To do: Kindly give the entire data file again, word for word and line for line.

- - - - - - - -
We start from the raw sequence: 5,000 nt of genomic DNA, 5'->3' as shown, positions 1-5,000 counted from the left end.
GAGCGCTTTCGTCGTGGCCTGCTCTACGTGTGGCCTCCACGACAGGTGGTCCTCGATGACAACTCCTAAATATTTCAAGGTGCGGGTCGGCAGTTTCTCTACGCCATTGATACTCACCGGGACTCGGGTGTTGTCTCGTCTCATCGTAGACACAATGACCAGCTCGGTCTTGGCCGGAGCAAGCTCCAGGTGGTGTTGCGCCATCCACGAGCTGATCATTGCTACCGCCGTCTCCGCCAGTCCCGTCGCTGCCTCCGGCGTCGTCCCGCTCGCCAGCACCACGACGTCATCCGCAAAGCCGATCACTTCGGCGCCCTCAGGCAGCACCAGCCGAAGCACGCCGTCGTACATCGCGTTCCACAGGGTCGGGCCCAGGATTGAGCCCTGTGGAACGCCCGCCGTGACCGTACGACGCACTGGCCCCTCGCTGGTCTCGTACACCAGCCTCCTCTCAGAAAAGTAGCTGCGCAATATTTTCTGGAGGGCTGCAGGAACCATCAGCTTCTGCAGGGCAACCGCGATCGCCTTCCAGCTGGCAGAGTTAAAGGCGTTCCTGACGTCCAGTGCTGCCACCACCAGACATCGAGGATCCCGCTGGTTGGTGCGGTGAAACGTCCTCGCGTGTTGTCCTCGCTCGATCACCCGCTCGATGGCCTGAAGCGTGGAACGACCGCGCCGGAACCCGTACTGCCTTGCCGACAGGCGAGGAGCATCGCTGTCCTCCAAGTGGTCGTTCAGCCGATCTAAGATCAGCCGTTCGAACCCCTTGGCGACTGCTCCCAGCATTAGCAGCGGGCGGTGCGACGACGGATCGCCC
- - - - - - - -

We start from the raw sequence: 5,000 nt of genomic DNA, 5'->3' as shown, positions 1-5,000 counted from the left end.
GAGCGCTTTCGTCGTGGCCTGCTCTACGTGTGGCCTCCACGACAGGTGGTCCTCGATGACAACTCCTAAATATTTCAAGGTGCGGGTCGGCAGTTTCTCTACGCCATTGATACTCACCGGGACTCGGGTGTTGTCTCGTCTCATCGTAGACACAATGACCAGCTCGGTCTTGGCCGGAGCAAGCTCCAGGTGGTGTTGCGCCATCCACGAGCTGATCATTGCTACCGCCGTCTCCGCCAGTCCCGTCGCTGCCTCCGGCGTCGTCCCGCTCGCCAGCACCACGACGTCATCCGCAAAGCCGATCACTTCGGCGCCCTCAGGCAGCACCAGCCGAAGCACGCCGTCGTACATCGCGTTCCACAGGGTCGGGCCCAGGATTGAGCCCTGTGGAACGCCCGCCGTGACCGTACGACGCACTGGCCCCTCGCTGGTCTCGTACACCAGCCTCCTCTCAGAAAAGTAGCTGCGCAATATTTTCTGGAGGGCTGCAGGAACCATCAGCTTCTGCAGGGCAACCGCGATCGCCTTCCAGCTGGCAGAGTTAAAGGCGTTCCTGACGTCCAGTGCTGCCACCACCAGACATCGAGGATCCCGCTGGTTGGTGCGGTGAAACGTCCTCGCGTGTTGTCCTCGCTCGATCACCCGCTCGATGGCCTGAAGCGTGGAACGACCGCGCCGGAACCCGTACTGCCTTGCCGACAGGCGAGGAGCATCGCTGTCCTCCAAGTGGTCGTTCAGCCGATCTAAGATCAGCCGTTCGAACCCCTTGGCGACTGCTCCCAGCATTAGCAGCGGGCGGTGCGACGACGGATCGCCC